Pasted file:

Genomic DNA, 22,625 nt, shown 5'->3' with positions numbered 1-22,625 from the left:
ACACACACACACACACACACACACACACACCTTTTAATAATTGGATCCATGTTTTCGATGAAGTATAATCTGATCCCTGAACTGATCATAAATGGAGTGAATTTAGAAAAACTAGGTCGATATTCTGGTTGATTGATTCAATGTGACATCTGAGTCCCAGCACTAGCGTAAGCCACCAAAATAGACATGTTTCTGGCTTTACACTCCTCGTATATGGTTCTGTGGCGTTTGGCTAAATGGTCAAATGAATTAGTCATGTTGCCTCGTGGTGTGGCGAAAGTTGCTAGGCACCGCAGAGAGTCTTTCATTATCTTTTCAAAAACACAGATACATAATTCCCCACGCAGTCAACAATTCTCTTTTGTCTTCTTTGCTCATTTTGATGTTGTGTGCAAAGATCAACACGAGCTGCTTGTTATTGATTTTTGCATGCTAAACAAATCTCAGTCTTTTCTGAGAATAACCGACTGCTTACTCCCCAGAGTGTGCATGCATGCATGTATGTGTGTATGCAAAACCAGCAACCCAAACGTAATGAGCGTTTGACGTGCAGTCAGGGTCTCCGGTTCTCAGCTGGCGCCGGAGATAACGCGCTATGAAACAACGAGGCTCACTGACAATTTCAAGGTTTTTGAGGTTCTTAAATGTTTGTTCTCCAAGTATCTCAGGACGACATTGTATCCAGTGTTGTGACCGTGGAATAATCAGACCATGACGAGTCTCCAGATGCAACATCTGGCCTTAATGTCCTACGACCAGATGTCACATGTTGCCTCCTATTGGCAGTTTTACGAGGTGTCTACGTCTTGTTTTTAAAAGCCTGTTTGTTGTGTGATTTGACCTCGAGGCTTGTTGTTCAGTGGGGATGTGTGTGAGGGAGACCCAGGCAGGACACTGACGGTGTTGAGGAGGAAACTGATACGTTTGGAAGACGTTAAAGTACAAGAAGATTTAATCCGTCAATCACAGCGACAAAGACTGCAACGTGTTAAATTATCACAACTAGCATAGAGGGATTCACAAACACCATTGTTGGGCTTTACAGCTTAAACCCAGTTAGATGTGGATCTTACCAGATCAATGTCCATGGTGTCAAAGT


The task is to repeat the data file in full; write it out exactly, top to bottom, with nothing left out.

Genomic DNA, 22,625 nt, shown 5'->3' with positions numbered 1-22,625 from the left:
ACACACACACACACACACACACACACACACCTTTTAATAATTGGATCCATGTTTTCGATGAAGTATAATCTGATCCCTGAACTGATCATAAATGGAGTGAATTTAGAAAAACTAGGTCGATATTCTGGTTGATTGATTCAATGTGACATCTGAGTCCCAGCACTAGCGTAAGCCACCAAAATAGACATGTTTCTGGCTTTACACTCCTCGTATATGGTTCTGTGGCGTTTGGCTAAATGGTCAAATGAATTAGTCATGTTGCCTCGTGGTGTGGCGAAAGTTGCTAGGCACCGCAGAGAGTCTTTCATTATCTTTTCAAAAACACAGATACATAATTCCCCACGCAGTCAACAATTCTCTTTTGTCTTCTTTGCTCATTTTGATGTTGTGTGCAAAGATCAACACGAGCTGCTTGTTATTGATTTTTGCATGCTAAACAAATCTCAGTCTTTTCTGAGAATAACCGACTGCTTACTCCCCAGAGTGTGCATGCATGCATGTATGTGTGTATGCAAAACCAGCAACCCAAACGTAATGAGCGTTTGACGTGCAGTCAGGGTCTCCGGTTCTCAGCTGGCGCCGGAGATAACGCGCTATGAAACAACGAGGCTCACTGACAATTTCAAGGTTTTTGAGGTTCTTAAATGTTTGTTCTCCAAGTATCTCAGGACGACATTGTATCCAGTGTTGTGACCGTGGAATAATCAGACCATGACGAGTCTCCAGATGCAACATCTGGCCTTAATGTCCTACGACCAGATGTCACATGTTGCCTCCTATTGGCAGTTTTACGAGGTGTCTACGTCTTGTTTTTAAAAGCCTGTTTGTTGTGTGATTTGACCTCGAGGCTTGTTGTTCAGTGGGGATGTGTGTGAGGGAGACCCAGGCAGGACACTGACGGTGTTGAGGAGGAAACTGATACGTTTGGAAGACGTTAAAGTACAAGAAGATTTAATCCGTCAATCACAGCGACAAAGACTGCAACGTGTTAAATTATCACAACTAGCATAGAGGGATTCACAAACACCATTGTTGGGCTTTACAGCTTAAACCCAGTTAGATGTGGATCTTACCAGATCAATGTCCATGGTGTCAAAGT